The G. I. Joe franchise from IDW begins a brand new assault on readers and wallets everywhere and it begins here. Well, actually, it began in a #0 issue. I believe I blinked, because I missed that one (a quick check reveals that it came out in late October).
This issue serves to wrap up some of the loose ends set in motion in the #0 issue, while also being a strong debut in its own right. Editorial comment boxes (remember those little strips that explained asterisks and such?) help elucidate the reader in some of the murkier areas of this issue.
This new series begins to roll out the cast, crew, and supporting characters. Chuck Dixon reports for duty writing the adventures of the Joes and has enlisted Robert Atkins to render those adventures. The story moves quick and runs through a litany of moving pieces and moving characters. We're formally introduced to a few, but left to our own devices to determine the identities of some of the other characters. Fans of previous tours of duty will undoubtedly be more familiar than newbies, but even casual G. I. Joe fans will certainly recognize Scarlett (or maybe she would prefer Multi Task) and Snake Eyes.
The story is prototypical Chuck Dixon fare -– lots going on, exposition through action. Like many Chuck Dixon-penned comics, this one reads really fast, and it left me wondering if this was a sample-size issue. Nope. Twenty-two pages. Fast-moving pages, with lots of story nuances sliding into place.
Atkins art is unrefined and uneven. There are clearly areas of the book that interested him more, as those pieces of the story are more completely rendered with a stronger sense of purpose. On the whole, however, Atkins seems to have talent, but just needs to hone it. His style is akin to Todd Nauck, and works quite well given the nature of this title.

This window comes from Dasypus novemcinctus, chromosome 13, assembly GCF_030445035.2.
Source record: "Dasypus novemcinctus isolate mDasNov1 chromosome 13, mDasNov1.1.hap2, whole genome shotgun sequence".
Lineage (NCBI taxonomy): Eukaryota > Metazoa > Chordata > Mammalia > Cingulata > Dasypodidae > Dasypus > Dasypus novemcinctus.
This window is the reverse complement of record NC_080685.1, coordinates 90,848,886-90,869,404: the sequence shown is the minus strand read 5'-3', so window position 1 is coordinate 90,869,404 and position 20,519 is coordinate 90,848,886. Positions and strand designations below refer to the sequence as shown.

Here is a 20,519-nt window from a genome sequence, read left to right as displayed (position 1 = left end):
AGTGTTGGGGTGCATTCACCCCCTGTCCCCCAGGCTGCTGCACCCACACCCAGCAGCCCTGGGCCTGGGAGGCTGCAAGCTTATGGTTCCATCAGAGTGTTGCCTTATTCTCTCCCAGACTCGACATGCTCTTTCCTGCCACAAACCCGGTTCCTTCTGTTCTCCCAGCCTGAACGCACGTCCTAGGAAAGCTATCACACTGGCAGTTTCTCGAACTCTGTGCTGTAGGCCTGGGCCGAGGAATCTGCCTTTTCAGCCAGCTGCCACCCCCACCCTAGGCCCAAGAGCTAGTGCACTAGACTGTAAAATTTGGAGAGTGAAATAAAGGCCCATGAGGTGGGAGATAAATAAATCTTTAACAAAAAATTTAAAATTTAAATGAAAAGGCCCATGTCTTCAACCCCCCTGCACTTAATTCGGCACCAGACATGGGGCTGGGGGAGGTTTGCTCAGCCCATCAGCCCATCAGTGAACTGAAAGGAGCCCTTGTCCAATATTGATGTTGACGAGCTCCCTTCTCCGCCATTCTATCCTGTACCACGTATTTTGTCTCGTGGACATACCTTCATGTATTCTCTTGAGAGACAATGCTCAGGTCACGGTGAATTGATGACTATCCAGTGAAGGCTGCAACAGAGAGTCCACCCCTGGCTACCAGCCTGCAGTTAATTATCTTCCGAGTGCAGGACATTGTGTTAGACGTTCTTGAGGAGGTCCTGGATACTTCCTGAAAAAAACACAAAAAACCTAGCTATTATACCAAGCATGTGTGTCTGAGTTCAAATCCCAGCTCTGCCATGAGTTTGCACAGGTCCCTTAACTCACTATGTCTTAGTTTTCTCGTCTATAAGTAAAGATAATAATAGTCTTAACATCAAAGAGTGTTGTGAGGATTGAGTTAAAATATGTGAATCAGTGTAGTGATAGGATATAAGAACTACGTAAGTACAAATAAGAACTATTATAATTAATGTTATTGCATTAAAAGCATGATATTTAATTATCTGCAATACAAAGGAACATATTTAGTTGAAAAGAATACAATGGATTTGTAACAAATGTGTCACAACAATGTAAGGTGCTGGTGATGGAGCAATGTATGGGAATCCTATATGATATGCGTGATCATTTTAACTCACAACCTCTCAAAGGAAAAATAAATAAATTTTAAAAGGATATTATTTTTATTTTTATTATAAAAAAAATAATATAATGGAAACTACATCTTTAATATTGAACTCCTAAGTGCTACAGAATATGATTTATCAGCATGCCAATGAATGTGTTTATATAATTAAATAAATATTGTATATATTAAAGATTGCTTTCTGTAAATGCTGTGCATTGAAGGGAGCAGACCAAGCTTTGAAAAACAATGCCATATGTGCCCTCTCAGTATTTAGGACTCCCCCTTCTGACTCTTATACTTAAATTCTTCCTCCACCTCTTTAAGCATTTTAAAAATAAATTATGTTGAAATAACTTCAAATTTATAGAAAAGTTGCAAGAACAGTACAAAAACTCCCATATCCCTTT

I can honestly say that I am not emotionally invested in any of the characters in this title, but I certainly wouldn't pass this book up if it appeared in my pull bin in the coming months. While we didn't truly see Cobra in these pages, the promise of their arrival is foreshadowed with some dialog between Beachhead and Duke. It would have been nice to see Destro or Cobra Commander, but we all know they're coming up. Besides, Dixon would have been hard-pressed to add another line of dialog or any more quick scene changes into this book.
For the cost of admission, this book is a good start that really seems to want to pump some new life into a weary franchise. It seems to me that there have quite possibly been more "G.I. Joe" relaunches in the 00s than any other title in the same span. IDW is ready to jump on top of any market demand this new #1 might cause with a continuing monthly effort that features supplemental titles. In February, "G.I. Joe: Origins" joins the ranks on the new comics racks and "G.I. Joe: Cobra" follows in March.
While I cannot heartily recommend this book to the "all ages" crowd (there's some bloodshed, but far worse occurs in your typical "T" rated video game commercial), I can definitely recommend this book for the reader that has maybe grown up a little too much to be playing with his G.I. Joe action figures, even if he isn't quite ready to sell them or give them away yet. The characters here are smartly portrayed, and under Dixon's watch will certainly blossom into characters as familiar as those on the cartoon from decades ago.
If you want to sample a little of this issue before reporting for duty at your local comic shop, check out the preview.